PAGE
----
Insider’s guide

Meltdown 2019: Southbank’s co-curator Bengi Ünsal on the acts you need to see
By Finn Blythe | Music | 7 August 2019

Since 1993 Meltdown has established itself at the vanguard of artist-run festivals, with an unrivalled record of guest curators who are annually given carte blanche to shape the week-long event in their own image. From David Bowie, Nick Cave, Morrissey and Patti Smith to more recent iterations from Yoko Ono, M.I.A, David Byrne and Robert Smith, this year’s festival is in the capable hands of Nile Rodgers, who will be bringing a number of his favourite acts as well as the the iconic Studio 54 to London.

Working alongside guest curators to help them realise their vision is Bengi Ünsal, who joined the Southbank Centre in 2016 as Head of Contemporary Music. Prior to her London move, Ünsal had been the founding Director of Salon IKSV (part of the Istanbul Foundation for Culture and Arts), which she’d built from modest beginnings into the international hub of performing arts it is today. Since arriving in her current role, Ünsal has not only overseen three Meltdown festivals but introduced the hugely successful Concrete Lates. The monthly series provides a platform for experimental electronic music from across the world and was inaugurated with Boiler Room as part of Andreas Gursky’s 2018 Hayward retrospective, with a line-up of artists whose sound responded to the works.

Below Ünsal talks about her experience at Salon and how it prepared her for the role at Southbank, co-curating Meltdown with the likes of M.I.A, Robert Smith and Nile Rodgers as well as the acts she’s most excited about at this year’s festival.

On what she learned about successful festival programming from her time at Salon IKSV…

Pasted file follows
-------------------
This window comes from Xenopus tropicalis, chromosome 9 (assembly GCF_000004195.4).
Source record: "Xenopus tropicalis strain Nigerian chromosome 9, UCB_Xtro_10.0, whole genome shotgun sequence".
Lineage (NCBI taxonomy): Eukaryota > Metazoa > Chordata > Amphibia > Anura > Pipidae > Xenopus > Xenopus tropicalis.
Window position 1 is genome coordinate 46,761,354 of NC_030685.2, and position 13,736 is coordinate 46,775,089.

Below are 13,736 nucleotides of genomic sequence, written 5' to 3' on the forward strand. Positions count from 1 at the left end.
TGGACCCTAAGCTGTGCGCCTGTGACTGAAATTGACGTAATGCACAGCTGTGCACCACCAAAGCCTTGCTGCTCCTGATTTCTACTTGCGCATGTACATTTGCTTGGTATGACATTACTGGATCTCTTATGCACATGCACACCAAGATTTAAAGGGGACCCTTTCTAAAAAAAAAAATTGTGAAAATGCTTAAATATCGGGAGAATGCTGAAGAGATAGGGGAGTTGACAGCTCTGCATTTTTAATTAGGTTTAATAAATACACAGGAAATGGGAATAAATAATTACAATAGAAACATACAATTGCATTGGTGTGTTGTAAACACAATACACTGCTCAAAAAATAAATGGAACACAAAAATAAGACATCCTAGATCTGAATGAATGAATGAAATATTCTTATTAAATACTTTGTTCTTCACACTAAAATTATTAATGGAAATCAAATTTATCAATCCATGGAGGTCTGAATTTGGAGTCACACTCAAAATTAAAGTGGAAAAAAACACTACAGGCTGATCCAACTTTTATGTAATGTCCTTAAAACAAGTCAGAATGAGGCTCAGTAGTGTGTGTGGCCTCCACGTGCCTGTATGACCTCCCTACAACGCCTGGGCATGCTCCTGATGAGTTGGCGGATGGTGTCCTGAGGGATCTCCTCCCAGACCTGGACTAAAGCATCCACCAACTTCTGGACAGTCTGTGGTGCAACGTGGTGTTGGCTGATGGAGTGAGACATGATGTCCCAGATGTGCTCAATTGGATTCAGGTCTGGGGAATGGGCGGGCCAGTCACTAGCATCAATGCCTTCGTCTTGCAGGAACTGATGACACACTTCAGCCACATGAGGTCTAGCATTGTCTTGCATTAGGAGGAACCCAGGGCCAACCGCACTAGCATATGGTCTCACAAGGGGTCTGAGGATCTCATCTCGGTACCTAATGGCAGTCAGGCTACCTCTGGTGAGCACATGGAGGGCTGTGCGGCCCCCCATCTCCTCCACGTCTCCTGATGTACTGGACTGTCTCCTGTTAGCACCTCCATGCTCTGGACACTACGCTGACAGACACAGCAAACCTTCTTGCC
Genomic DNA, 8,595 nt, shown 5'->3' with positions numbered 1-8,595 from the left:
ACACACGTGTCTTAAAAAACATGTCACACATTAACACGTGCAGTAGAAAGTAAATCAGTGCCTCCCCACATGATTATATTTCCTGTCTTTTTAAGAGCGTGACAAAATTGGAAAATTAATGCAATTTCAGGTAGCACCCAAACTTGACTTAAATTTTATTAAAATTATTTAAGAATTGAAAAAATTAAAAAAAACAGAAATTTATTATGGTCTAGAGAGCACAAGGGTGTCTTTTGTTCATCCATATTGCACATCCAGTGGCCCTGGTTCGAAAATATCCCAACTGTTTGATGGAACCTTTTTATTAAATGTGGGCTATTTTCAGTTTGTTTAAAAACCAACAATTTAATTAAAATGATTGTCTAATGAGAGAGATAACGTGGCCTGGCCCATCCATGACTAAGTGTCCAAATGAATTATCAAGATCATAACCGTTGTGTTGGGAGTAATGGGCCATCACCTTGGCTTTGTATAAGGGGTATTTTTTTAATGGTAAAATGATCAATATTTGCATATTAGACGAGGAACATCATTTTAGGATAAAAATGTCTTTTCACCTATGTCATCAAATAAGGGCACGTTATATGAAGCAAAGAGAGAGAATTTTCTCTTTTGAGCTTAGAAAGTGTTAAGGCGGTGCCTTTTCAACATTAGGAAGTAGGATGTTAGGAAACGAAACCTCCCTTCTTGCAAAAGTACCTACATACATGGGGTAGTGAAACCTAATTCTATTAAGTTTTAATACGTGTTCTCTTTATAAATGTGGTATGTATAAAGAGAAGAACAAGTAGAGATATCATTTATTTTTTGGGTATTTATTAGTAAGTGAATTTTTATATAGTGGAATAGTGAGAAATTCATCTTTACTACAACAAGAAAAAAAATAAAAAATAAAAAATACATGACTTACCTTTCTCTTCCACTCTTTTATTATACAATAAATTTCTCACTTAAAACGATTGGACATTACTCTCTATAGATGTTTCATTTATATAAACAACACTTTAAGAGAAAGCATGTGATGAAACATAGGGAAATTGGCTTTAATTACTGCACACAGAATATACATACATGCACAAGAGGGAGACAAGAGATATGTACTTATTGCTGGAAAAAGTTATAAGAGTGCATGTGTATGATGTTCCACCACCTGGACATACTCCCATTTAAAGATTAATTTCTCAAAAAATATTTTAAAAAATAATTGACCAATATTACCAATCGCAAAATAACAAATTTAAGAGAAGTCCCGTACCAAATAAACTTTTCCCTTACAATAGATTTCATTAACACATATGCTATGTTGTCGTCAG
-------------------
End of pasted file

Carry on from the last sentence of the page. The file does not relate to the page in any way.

“Salon is part of Istanbul’s Foundation for Culture and Art, an institution that’s been around for 45 years and does the Istanbul Jazz Festival, Classical Festival, Film Festival, the Arts and Design Biennale as well as the Theatre Festival. It’s very multidisciplinary, so when the venue opened, which was just an empty two storey building, I thought it should be reflective of that. First you look at the context and then you look at what you have architecturally – the capacity was 500 standing and about 150 seated, so it was definitely the space for standing and seated gigs and not for classical music. We looked at what was happening in Istanbul and Turkey and what was missing and I found a niche that people were afraid to go into. Because it wasn’t a huge venue I had the chance to risk artists I believed in like John Grant and St. Vincent – artists that became huge two or three years later. What’s crucial is to find what’s missing, who are the audiences are who are we not serving and then what kind of music the architecture and venue is suitable for.”

On Meltdown’s niche…

“Before joining I always looked at Southbank Centre as the biggest arts institution in the UK. It’s a very accessible space, every member of the public can come and find something for themselves which makes it even more valuable. 30 percent of our budget is public money from the Arts Council so we have to be for everyone and our programming is shaped by that, too.”

On working with M.I.A, Robert Smith and Nile Rodgers…